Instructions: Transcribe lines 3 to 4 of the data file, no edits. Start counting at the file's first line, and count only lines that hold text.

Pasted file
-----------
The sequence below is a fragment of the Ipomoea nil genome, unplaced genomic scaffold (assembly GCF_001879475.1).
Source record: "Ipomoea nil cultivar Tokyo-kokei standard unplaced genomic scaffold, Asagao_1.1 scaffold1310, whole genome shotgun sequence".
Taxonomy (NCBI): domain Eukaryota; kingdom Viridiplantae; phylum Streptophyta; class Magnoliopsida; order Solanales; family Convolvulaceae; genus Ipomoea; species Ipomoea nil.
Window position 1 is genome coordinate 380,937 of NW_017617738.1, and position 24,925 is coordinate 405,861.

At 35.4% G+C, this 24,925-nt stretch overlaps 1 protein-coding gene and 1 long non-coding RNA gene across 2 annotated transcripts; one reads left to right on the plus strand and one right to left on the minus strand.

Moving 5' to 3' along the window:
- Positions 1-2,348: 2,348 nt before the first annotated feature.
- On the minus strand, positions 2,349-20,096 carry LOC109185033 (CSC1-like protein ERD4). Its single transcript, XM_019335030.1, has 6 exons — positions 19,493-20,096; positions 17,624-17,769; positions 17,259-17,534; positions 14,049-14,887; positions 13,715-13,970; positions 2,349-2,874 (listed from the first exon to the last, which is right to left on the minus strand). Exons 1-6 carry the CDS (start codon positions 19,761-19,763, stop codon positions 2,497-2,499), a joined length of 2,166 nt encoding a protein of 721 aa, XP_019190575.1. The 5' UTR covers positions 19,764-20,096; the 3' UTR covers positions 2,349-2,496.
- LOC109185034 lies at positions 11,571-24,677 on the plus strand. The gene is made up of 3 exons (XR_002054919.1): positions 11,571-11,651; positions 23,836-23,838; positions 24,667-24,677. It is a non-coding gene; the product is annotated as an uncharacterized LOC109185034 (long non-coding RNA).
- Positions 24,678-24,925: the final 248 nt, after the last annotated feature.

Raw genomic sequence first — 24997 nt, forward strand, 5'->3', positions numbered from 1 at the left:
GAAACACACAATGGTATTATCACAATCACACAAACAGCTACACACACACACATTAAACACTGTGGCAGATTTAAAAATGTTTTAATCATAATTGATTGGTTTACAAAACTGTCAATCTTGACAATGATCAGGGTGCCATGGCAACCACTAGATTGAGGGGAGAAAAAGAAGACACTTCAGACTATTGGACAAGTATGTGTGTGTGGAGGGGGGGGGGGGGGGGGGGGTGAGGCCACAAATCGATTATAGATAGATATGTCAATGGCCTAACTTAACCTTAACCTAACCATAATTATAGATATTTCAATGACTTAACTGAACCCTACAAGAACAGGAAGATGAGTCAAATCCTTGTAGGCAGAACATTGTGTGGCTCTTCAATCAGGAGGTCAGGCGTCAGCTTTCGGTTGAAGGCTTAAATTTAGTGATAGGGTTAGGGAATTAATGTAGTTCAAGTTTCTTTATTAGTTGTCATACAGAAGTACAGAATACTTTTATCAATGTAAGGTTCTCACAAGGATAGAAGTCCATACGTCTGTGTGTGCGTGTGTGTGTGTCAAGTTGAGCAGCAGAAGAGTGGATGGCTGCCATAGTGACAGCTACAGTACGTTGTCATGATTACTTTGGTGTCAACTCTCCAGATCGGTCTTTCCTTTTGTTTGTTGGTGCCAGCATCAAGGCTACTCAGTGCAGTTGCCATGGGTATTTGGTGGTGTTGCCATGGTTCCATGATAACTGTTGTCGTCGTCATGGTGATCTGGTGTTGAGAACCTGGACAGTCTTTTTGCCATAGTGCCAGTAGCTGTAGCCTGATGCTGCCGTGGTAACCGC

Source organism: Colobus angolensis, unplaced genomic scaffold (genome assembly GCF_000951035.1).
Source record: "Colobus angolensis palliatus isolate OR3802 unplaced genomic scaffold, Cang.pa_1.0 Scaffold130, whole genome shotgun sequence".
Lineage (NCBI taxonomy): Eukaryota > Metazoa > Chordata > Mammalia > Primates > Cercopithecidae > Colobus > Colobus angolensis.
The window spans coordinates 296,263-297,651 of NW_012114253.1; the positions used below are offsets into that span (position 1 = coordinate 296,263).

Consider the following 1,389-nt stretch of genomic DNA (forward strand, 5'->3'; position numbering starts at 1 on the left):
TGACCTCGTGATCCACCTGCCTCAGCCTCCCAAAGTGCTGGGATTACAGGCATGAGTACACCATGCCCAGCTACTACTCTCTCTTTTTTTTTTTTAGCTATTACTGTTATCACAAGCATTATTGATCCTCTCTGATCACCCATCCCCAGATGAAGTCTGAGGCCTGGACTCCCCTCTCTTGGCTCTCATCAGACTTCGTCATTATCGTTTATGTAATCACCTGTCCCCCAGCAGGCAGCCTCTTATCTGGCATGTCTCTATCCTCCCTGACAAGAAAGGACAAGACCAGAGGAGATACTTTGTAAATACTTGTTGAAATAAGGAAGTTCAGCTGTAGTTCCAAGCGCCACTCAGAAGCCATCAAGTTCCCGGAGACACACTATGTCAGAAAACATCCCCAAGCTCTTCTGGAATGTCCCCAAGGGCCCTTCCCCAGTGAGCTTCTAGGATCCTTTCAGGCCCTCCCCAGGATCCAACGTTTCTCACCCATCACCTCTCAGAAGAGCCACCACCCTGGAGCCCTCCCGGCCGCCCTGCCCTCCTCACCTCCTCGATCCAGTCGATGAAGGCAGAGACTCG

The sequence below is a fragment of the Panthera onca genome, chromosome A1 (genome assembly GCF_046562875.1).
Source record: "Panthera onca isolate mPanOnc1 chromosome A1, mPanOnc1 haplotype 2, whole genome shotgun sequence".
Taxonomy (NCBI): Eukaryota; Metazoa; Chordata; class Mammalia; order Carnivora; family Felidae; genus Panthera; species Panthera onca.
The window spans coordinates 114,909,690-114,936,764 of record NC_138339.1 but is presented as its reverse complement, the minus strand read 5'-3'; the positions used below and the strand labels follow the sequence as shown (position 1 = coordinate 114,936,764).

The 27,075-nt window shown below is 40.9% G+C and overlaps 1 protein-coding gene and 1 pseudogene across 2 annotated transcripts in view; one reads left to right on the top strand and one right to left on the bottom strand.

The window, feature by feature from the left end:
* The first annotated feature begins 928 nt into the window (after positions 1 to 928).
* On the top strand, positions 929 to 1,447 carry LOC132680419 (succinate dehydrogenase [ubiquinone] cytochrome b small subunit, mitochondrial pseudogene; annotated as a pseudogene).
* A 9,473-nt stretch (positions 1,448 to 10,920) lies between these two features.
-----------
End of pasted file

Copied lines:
Taxonomy (NCBI): domain Eukaryota; kingdom Viridiplantae; phylum Streptophyta; class Magnoliopsida; order Solanales; family Convolvulaceae; genus Ipomoea; species Ipomoea nil.
Window position 1 is genome coordinate 380,937 of NW_017617738.1, and position 24,925 is coordinate 405,861.